The massive stimulus bill being wrangled through Congress has been making headlines for days. Unfortunately, many have sought to make additions to the bill that raise serious concerns for privacy and free speech online. Because the final text has not yet been made public, we can't be certain what was and wasn't included. But there are two elements in particular we're keeping an eye on:
First: Public Knowledge led the charge against a Hollywood-backed provision that sought to require Internet Service Providers (ISPs) to inspect internet communications for copyright violations. This filtering technology is deeply problematic on many levels, and would be ripe for abuse by the content industry. EFF outlined these problems in detail in a 2007 letter to the European Parliament [PDF].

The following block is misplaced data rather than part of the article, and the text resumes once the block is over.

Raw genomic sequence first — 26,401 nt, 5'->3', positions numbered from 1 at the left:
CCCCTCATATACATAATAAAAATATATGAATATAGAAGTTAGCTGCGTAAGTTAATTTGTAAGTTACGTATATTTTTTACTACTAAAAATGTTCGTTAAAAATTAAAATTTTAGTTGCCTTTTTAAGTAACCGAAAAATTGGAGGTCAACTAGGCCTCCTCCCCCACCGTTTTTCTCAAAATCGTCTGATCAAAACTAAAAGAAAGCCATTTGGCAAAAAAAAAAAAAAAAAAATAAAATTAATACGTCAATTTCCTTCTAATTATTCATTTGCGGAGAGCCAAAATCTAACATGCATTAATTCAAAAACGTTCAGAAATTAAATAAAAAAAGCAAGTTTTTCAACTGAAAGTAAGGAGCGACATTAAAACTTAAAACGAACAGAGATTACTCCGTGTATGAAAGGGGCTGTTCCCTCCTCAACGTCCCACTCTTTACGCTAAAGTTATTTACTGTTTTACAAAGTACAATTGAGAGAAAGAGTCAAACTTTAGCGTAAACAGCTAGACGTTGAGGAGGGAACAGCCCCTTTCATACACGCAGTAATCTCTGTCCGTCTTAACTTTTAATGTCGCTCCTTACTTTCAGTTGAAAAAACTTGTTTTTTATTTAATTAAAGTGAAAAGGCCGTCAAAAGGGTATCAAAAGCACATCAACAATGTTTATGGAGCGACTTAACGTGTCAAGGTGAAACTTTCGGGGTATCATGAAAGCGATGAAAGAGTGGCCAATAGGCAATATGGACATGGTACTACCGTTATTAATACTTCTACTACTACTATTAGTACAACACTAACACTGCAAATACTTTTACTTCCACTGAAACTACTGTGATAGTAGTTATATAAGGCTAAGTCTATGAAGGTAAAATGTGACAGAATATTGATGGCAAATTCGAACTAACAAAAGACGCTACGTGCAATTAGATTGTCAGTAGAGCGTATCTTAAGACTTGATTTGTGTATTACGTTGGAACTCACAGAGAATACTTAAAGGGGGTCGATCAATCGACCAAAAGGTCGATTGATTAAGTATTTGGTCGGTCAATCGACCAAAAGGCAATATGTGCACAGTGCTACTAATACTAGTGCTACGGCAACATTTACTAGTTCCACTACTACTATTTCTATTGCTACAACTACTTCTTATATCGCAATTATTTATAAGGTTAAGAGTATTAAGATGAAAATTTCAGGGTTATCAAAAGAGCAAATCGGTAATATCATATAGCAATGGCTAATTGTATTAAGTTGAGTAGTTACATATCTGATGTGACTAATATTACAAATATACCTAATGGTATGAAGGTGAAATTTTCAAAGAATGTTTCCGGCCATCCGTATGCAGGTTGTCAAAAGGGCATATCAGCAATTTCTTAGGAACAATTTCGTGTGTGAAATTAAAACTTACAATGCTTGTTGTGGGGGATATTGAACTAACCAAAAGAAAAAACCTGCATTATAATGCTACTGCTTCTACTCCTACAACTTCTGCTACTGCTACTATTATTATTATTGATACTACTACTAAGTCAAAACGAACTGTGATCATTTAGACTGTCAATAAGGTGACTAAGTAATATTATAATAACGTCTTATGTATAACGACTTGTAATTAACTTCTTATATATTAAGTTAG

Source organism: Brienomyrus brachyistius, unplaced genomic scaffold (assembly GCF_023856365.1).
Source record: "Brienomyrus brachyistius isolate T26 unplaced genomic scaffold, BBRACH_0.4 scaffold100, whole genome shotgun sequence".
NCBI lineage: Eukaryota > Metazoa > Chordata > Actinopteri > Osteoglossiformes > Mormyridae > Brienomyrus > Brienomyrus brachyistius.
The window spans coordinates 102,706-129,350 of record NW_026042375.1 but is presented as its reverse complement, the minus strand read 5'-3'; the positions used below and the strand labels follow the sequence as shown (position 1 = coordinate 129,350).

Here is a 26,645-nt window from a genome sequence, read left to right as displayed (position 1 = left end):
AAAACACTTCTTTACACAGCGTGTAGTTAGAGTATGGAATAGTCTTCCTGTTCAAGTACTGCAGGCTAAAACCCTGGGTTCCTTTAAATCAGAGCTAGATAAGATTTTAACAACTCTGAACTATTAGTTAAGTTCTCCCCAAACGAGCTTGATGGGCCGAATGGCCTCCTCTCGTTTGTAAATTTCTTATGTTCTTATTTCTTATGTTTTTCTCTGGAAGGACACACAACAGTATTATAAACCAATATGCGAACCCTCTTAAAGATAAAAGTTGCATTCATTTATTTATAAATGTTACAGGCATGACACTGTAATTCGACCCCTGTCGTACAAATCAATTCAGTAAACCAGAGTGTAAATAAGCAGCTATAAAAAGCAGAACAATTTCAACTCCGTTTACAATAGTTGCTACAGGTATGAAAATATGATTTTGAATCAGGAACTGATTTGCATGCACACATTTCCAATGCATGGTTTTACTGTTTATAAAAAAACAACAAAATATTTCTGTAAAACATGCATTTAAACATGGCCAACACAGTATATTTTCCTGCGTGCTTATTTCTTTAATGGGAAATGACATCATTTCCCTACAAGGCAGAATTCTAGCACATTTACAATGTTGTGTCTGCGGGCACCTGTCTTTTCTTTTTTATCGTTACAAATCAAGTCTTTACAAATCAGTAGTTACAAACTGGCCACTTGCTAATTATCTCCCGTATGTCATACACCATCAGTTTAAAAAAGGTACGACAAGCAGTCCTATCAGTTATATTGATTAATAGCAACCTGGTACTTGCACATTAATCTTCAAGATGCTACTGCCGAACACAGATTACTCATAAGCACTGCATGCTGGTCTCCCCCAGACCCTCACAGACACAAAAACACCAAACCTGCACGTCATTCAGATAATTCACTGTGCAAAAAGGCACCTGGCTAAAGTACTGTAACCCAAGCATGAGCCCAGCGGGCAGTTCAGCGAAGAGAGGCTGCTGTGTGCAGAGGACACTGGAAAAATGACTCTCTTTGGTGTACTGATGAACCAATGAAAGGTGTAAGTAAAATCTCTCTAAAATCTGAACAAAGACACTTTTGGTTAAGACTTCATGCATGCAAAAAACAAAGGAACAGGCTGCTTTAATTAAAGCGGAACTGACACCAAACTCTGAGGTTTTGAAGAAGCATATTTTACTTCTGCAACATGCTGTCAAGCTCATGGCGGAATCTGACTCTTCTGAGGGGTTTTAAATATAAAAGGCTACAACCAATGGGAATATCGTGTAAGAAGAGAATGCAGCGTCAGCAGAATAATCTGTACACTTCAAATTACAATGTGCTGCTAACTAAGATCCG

And, second: CNET Technology Policy Editor Declan McCullagh reported on provisions in the Senate-confirmed bill designed to drive a sweeping, nationwide transition to electronic health records. Already, EFF and others are concerned about the potential commercial use of patient data, weak or non-existent opt-out mechanisms, and a possible lack of privacy and security expertise in the bureaucracy established by the bill. This transition should be carefully debated and considered, not shoehorned into the stimulus package.